HONG KONG — Chinese footwear and sportswear retailer Belle International is preparing to delist its shares in Hong Kong ahead of a long-overdue digital overhaul aimed at breathing new life into its struggling business.
Belle, which operates some 20,700 outlets on the mainland, sells such big-name brands as Nike and Adidas, as well as offers dress shoes from such brands as Joy Peace and Staccato. But the largely brick-and-mortar retailer is losing business to online players and feeling the squeeze of a shift in consumer preferences from high heels to sports shoes.
“This is to find the way out for the company, and for myself,” Sheng Baijiao, Belle’s chief executive, said of the privatization plans, at what could be the company’s last full-year earnings briefing on Tuesday.
Sheng said the privatization move would provide the “resources and talent” required to revive Belle, though he offered few details about the digital revamp.
An emotional Sheng expressed regret for lacking the expertise needed to transform the 26-year-old company, which is based in the southern city of Shenzhen and earns up to 90% of its profit from traditional channels such as department stores. The 65-year-old executive admitted that he was not tech-savvy, saying he would rather “use his brain” than computers and WeChat, the popular Chinese messaging app.
“I should have taken the biggest blame for the current troubles,” he said about his failure to embrace the rise of e-commerce. In 2011, Belle tried to set up its own online platform, called Yougou, to rival JD.com and Tmall, but the initiative failed. “As a listed company, you can’t afford to burn money for too long.”
Last month, Belle received a 45.3 billion Hong Kong dollar ($5.82 billion) buyout offer from a consortium led by Chinese private equity investors Hillhouse Capital Group and CDH Investments.
Sheng Baijiao, Belle’s chief executive, announces the company’s earnings on May 16. (Photo by Jennifer Lo)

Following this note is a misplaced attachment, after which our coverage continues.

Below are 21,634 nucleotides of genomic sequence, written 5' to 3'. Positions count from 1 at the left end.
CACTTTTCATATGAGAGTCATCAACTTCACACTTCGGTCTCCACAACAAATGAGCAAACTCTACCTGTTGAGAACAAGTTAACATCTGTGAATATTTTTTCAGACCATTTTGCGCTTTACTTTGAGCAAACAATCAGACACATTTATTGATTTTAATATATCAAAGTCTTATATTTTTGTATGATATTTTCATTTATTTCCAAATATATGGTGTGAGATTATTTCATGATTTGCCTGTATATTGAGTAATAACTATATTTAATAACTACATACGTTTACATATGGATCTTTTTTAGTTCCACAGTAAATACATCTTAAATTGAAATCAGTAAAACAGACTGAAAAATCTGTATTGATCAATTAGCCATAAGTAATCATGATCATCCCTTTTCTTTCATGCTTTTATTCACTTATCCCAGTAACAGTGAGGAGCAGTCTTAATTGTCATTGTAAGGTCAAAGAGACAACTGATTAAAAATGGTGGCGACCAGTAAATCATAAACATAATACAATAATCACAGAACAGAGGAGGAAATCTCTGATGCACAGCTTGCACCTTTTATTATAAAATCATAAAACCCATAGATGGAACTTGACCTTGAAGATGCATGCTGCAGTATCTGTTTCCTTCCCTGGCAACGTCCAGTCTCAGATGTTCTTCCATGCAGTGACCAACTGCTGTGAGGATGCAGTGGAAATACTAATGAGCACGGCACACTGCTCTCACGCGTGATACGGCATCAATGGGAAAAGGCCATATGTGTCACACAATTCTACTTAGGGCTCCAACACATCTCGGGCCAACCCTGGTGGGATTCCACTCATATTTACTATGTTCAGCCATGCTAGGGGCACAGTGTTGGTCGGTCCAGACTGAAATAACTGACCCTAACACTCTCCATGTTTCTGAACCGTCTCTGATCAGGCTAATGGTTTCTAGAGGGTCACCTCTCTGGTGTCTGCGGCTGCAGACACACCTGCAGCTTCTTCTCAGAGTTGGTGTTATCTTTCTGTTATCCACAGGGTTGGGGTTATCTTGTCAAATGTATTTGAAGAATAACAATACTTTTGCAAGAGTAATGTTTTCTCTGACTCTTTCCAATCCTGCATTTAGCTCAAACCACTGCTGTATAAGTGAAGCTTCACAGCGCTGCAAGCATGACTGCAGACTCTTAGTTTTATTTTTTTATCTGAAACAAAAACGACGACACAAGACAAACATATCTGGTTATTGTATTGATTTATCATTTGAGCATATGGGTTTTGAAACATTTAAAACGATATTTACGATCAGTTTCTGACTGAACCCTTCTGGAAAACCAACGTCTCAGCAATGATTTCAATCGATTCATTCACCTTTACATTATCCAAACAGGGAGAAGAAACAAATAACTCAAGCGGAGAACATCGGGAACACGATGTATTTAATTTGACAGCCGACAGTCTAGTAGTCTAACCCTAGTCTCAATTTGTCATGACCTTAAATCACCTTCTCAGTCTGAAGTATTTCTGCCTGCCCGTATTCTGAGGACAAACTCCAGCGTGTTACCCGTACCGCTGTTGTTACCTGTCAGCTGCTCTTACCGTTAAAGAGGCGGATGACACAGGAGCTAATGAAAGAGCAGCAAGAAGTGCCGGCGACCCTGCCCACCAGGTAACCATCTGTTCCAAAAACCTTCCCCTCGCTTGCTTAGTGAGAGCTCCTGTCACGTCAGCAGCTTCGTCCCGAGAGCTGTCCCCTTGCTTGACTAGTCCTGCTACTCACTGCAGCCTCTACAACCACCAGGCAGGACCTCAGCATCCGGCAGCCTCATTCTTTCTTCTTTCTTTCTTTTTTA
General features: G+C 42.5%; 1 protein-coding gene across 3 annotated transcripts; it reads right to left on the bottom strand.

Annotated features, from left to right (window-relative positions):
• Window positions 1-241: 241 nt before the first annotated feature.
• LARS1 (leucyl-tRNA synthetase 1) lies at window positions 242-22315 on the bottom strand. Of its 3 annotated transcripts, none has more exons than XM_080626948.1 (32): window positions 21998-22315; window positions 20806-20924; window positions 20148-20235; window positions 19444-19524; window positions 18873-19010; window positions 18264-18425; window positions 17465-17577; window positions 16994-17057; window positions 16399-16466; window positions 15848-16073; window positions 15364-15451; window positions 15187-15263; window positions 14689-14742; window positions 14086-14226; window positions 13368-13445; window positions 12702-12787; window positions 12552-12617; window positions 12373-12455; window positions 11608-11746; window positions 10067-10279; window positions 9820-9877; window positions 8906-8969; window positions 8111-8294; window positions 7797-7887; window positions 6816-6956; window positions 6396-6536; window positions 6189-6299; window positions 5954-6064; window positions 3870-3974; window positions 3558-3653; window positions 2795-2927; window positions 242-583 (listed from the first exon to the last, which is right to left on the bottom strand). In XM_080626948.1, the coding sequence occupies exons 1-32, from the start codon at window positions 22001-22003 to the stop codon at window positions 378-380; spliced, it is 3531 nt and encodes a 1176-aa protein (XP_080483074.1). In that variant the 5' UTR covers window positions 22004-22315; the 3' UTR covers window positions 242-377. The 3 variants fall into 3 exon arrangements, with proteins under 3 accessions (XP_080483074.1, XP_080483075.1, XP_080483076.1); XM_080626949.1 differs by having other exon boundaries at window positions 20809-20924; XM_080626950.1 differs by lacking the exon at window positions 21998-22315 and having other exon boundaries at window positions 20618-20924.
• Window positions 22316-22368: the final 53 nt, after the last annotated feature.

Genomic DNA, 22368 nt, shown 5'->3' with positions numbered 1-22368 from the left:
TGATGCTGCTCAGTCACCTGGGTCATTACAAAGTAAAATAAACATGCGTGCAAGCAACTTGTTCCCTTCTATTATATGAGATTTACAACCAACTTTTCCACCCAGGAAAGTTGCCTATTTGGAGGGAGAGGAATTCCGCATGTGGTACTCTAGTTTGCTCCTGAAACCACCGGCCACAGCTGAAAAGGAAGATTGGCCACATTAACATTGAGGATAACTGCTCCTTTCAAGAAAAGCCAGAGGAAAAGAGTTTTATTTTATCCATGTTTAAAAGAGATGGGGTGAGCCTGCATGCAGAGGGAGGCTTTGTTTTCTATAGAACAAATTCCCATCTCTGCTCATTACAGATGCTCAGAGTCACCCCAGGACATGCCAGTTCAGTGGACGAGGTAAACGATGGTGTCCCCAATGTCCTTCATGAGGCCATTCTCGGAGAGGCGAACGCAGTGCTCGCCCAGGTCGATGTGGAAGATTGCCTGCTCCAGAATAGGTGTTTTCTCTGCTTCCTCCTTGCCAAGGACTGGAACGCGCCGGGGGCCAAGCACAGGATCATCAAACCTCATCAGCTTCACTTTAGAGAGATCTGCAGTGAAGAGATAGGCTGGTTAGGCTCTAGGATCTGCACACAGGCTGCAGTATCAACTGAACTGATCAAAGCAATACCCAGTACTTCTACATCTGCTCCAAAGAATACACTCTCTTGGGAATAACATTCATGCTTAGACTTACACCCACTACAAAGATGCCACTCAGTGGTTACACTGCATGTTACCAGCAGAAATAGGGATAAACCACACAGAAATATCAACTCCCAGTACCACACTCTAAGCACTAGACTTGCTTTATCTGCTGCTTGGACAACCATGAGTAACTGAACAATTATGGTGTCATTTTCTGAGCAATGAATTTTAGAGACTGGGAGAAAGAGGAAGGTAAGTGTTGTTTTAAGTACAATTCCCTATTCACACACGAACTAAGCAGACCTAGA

Hillhouse has invested in such Chinese internet companies as Baidu and Tencent Holdings. CDH owned a stake in Belle before the latter’s initial public offering in 2007, and CDH Managing Director Hu Xiaoling sits on Belle’s board as a nonexecutive director.
Catherine Lim, a consumer analyst at Bloomberg Intelligence, said that while privatization might give Belle the flexibility to venture into new business areas, it is far from a complete solution to its problems. “It’s just a means to finding a solution,” she told the Nikkei Asian Review in a phone interview.
Lim said a large-scale digital shift would require a substantial investment for Belle. “The dollars and cents may not necessarily result in profit for the company in the near-term.”
Belle will be privatized at a cash consideration of HK$6.3 per share, a 20% premium over its closing price before trading was halted in April. The company will delist from the Hong Kong Stock Exchange pending approval by shareholders.
Analysts have described the offer price as “unexciting.” In January, Chinese department store operator Intime Retail Group was privatized by Alibaba Group Holding for $2.6 billion, a 40% premium over its closing price.
Belle’s Sheng said the price is fair considering the company’s challenging outlook, and that it reflects the highest target given by analysts.
For the year ended February, Belle posted its weakest annual earnings since 2008, with net profit plunging 18% to 2.4 billion yuan ($348 million). Revenue edged up 2.2% to 41.7 billion yuan, as a 10% decline in footwear sales was offset by mid-double-digit growth in sales of sportswear and apparel.
Asked about his plans, Sheng said he hopes to remain in his current post for the next two to three years to help with the transition. “Even if the privatization plan fails, Belle’s long-term goals should not be crippled by short-term operating results.”